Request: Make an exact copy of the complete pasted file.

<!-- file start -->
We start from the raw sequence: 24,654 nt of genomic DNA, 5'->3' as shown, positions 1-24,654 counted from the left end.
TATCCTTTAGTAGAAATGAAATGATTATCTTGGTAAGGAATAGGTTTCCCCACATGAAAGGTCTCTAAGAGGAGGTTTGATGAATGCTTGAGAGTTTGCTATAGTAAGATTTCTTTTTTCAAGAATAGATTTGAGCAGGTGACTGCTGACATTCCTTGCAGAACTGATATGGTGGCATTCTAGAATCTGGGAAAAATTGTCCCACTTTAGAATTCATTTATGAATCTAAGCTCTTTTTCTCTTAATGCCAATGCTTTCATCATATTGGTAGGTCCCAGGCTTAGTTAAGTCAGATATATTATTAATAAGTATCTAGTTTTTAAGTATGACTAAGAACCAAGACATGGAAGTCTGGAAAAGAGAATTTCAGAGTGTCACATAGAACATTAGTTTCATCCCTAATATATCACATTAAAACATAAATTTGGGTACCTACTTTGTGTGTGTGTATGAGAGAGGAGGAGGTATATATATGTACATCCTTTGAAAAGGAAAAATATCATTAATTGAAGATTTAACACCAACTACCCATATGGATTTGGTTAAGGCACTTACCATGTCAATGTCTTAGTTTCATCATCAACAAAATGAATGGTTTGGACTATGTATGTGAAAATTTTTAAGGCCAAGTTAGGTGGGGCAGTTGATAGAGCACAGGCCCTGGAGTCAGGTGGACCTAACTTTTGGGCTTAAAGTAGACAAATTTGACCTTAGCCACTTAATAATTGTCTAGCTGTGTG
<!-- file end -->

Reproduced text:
We start from the raw sequence: 24,654 nt of genomic DNA, 5'->3' as shown, positions 1-24,654 counted from the left end.
TATCCTTTAGTAGAAATGAAATGATTATCTTGGTAAGGAATAGGTTTCCCCACATGAAAGGTCTCTAAGAGGAGGTTTGATGAATGCTTGAGAGTTTGCTATAGTAAGATTTCTTTTTTCAAGAATAGATTTGAGCAGGTGACTGCTGACATTCCTTGCAGAACTGATATGGTGGCATTCTAGAATCTGGGAAAAATTGTCCCACTTTAGAATTCATTTATGAATCTAAGCTCTTTTTCTCTTAATGCCAATGCTTTCATCATATTGGTAGGTCCCAGGCTTAGTTAAGTCAGATATATTATTAATAAGTATCTAGTTTTTAAGTATGACTAAGAACCAAGACATGGAAGTCTGGAAAAGAGAATTTCAGAGTGTCACATAGAACATTAGTTTCATCCCTAATATATCACATTAAAACATAAATTTGGGTACCTACTTTGTGTGTGTGTATGAGAGAGGAGGAGGTATATATATGTACATCCTTTGAAAAGGAAAAATATCATTAATTGAAGATTTAACACCAACTACCCATATGGATTTGGTTAAGGCACTTACCATGTCAATGTCTTAGTTTCATCATCAACAAAATGAATGGTTTGGACTATGTATGTGAAAATTTTTAAGGCCAAGTTAGGTGGGGCAGTTGATAGAGCACAGGCCCTGGAGTCAGGTGGACCTAACTTTTGGGCTTAAAGTAGACAAATTTGACCTTAGCCACTTAATAATTGTCTAGCTGTGTG